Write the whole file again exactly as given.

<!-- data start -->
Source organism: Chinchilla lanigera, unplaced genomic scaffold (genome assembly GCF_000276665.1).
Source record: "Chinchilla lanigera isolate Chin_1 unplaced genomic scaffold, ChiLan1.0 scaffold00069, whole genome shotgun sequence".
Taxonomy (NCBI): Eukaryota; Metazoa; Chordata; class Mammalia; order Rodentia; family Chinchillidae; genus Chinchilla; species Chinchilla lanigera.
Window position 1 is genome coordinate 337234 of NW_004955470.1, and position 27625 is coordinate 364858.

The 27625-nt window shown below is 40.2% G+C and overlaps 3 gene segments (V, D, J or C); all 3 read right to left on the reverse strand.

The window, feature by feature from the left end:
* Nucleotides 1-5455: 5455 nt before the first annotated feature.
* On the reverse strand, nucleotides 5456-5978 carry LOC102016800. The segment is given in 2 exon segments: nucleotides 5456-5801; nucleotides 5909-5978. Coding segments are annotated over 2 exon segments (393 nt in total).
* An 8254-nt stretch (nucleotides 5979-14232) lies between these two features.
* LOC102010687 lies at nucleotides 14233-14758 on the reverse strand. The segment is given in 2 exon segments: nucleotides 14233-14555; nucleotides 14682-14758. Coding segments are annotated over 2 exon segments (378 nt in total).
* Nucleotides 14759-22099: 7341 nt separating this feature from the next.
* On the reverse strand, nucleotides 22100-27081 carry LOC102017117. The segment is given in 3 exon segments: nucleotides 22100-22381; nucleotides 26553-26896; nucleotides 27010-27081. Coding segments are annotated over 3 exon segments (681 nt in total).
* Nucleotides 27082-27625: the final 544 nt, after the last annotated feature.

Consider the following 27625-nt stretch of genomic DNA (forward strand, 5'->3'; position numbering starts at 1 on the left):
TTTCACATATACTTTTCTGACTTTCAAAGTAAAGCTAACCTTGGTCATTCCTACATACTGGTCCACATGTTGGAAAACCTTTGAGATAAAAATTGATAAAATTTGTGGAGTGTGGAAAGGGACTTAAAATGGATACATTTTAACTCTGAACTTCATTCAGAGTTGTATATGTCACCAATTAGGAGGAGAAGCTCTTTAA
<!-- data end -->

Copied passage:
Source organism: Chinchilla lanigera, unplaced genomic scaffold (genome assembly GCF_000276665.1).
Source record: "Chinchilla lanigera isolate Chin_1 unplaced genomic scaffold, ChiLan1.0 scaffold00069, whole genome shotgun sequence".
Taxonomy (NCBI): Eukaryota; Metazoa; Chordata; class Mammalia; order Rodentia; family Chinchillidae; genus Chinchilla; species Chinchilla lanigera.
Window position 1 is genome coordinate 337234 of NW_004955470.1, and position 27625 is coordinate 364858.

The 27625-nt window shown below is 40.2% G+C and overlaps 3 gene segments (V, D, J or C); all 3 read right to left on the reverse strand.

The window, feature by feature from the left end:
* Nucleotides 1-5455: 5455 nt before the first annotated feature.
* On the reverse strand, nucleotides 5456-5978 carry LOC102016800. The segment is given in 2 exon segments: nucleotides 5456-5801; nucleotides 5909-5978. Coding segments are annotated over 2 exon segments (393 nt in total).
* An 8254-nt stretch (nucleotides 5979-14232) lies between these two features.
* LOC102010687 lies at nucleotides 14233-14758 on the reverse strand. The segment is given in 2 exon segments: nucleotides 14233-14555; nucleotides 14682-14758. Coding segments are annotated over 2 exon segments (378 nt in total).
* Nucleotides 14759-22099: 7341 nt separating this feature from the next.
* On the reverse strand, nucleotides 22100-27081 carry LOC102017117. The segment is given in 3 exon segments: nucleotides 22100-22381; nucleotides 26553-26896; nucleotides 27010-27081. Coding segments are annotated over 3 exon segments (681 nt in total).
* Nucleotides 27082-27625: the final 544 nt, after the last annotated feature.

Consider the following 27625-nt stretch of genomic DNA (forward strand, 5'->3'; position numbering starts at 1 on the left):
TTTCACATATACTTTTCTGACTTTCAAAGTAAAGCTAACCTTGGTCATTCCTACATACTGGTCCACATGTTGGAAAACCTTTGAGATAAAAATTGATAAAATTTGTGGAGTGTGGAAAGGGACTTAAAATGGATACATTTTAACTCTGAACTTCATTCAGAGTTGTATATGTCACCAATTAGGAGGAGAAGCTCTTTAA